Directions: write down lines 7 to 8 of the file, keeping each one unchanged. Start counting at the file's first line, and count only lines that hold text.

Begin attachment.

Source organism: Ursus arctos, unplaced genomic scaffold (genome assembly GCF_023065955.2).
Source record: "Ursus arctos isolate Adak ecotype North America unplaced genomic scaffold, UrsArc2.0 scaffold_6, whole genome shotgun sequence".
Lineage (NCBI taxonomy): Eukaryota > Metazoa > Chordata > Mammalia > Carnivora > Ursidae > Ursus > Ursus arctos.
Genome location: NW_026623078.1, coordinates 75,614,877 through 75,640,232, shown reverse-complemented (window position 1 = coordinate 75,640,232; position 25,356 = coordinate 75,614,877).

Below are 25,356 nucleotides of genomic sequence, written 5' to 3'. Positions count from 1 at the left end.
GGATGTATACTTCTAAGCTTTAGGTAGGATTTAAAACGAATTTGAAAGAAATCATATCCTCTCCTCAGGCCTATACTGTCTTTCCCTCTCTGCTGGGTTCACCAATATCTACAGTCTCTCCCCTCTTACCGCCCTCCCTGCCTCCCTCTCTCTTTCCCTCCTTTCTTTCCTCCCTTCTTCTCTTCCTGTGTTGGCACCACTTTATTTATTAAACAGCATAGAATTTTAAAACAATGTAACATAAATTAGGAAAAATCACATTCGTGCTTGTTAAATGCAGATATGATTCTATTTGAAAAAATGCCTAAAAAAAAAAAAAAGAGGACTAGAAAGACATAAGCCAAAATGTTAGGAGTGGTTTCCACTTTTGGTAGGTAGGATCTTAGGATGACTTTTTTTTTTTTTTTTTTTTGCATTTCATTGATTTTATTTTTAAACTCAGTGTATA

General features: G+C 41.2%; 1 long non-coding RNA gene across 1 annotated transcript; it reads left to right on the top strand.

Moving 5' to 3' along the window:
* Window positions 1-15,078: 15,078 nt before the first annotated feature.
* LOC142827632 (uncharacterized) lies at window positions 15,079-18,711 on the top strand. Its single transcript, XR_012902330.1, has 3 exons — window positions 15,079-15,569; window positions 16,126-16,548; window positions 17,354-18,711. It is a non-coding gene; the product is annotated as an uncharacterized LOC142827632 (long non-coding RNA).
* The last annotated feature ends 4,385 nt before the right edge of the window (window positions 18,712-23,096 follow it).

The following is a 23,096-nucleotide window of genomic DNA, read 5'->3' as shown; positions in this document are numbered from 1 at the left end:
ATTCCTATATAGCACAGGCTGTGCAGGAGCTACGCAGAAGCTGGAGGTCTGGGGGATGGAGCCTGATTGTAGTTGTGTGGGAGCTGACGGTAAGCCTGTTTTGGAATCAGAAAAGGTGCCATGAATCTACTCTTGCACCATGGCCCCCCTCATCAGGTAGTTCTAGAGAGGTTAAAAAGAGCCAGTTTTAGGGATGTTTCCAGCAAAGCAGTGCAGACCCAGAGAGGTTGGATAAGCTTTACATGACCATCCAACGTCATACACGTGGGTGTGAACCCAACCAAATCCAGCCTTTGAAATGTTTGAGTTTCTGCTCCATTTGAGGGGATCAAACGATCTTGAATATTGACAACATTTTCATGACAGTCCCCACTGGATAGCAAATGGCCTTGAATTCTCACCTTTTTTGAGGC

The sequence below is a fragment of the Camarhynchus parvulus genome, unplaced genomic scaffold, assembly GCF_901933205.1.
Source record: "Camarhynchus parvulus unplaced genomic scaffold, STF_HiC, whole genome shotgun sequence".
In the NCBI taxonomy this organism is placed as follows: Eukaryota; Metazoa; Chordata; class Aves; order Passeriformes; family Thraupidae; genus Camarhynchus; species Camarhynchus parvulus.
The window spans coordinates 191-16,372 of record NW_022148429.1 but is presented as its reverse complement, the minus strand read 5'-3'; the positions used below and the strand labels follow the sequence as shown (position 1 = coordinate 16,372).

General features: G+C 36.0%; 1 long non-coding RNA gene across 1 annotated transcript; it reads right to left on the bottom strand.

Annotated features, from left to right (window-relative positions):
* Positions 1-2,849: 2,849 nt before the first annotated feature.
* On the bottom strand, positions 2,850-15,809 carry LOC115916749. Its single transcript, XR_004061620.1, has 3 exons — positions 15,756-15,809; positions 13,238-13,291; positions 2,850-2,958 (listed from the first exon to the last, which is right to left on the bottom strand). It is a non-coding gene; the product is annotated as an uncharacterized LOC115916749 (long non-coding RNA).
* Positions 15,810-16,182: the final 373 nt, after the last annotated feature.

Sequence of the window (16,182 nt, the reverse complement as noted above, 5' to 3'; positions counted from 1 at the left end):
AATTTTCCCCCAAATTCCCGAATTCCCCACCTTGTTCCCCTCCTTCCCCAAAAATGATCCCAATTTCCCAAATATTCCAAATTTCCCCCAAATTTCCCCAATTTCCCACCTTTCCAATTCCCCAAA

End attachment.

General features: G+C 41.2%; 1 long non-coding RNA gene across 1 annotated transcript; it reads left to right on the top strand.

Moving 5' to 3' along the window: